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U.S. Praises India, Pakistan Efforts

January 3, 2002

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WASHINGTON (AP) _ After weeks of tension, the Bush administration is praising India and Pakistan for their efforts to avoid a confrontation over Kashmir.

``Each of these countries is continuing to act responsibly in order to avoid a conflict,″ State Department spokesman Richard Boucher said Wednesday as he once again urged the two sides to hold talks.

Boucher decried continued violence in Kashmir but his overall message was upbeat.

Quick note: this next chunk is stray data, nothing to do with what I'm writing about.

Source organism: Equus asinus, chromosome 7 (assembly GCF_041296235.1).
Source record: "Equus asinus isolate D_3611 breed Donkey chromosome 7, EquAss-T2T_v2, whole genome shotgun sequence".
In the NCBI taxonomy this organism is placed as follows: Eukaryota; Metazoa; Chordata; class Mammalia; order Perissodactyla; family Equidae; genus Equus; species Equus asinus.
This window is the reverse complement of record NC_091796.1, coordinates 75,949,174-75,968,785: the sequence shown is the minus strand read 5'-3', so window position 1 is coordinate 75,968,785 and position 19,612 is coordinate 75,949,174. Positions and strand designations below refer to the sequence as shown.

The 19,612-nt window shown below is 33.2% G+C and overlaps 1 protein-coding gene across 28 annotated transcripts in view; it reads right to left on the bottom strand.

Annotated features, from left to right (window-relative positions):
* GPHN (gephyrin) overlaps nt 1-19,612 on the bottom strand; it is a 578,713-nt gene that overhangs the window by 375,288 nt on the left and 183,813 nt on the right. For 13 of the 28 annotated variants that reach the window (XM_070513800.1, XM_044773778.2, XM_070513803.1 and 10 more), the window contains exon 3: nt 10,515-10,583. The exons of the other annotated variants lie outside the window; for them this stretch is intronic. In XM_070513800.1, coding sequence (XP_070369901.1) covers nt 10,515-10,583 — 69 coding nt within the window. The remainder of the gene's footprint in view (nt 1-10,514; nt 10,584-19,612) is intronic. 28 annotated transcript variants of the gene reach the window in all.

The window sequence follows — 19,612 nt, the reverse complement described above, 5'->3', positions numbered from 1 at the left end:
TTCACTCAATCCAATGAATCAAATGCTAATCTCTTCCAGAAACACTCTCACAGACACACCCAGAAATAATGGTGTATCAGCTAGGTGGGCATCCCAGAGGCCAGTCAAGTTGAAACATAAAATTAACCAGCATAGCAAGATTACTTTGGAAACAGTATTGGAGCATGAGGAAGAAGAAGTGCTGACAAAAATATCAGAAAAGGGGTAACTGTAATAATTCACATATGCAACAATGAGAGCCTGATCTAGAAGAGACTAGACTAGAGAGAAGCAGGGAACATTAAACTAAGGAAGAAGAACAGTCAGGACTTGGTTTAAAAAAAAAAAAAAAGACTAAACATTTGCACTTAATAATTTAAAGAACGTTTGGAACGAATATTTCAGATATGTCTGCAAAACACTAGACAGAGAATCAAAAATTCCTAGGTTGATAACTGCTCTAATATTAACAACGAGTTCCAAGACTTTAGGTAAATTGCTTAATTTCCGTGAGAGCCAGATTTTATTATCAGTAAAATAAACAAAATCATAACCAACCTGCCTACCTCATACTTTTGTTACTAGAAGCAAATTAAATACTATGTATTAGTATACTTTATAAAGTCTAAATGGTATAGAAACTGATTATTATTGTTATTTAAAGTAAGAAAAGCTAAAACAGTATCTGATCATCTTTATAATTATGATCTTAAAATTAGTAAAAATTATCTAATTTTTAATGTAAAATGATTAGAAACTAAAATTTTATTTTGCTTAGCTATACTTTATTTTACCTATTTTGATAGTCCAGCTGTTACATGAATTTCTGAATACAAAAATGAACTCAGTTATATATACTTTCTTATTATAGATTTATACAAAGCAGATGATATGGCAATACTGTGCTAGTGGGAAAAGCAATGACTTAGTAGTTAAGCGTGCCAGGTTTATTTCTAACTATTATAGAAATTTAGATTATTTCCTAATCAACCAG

He said Indian troops in Kashmir had been deployed to assembly areas as opposed to battle positions, and he also alluded to a series of conciliatory actions by Pakistani President Pervez Musharraf.

Boucher noted that Musharraf has advocated moderation and has ordered the arrest of several radical Islamic leaders in Pakistan and has closed offices of suspect organizations.

President Bush telephoned British Prime Minister Tony Blair on Wednesday to talk about Blair’s coming trip to the region and to synchronize their efforts toward reducing tension.

Secretary of State Colin Powell spent much of his holiday vacation working the telephones with Indian and Pakistani leaders, urging them to climb down from the confrontation.

Boucher said Powell spoke four times with Musharraf over the past several days and three times with Indian Foreign Minister Jaswant Singh.

He said much of the face-to-face diplomacy has been carried out by U.S. Ambassador Robert Blackwell in New Delhi and his counterpart in Islamabad, Wendy Chamberlin.

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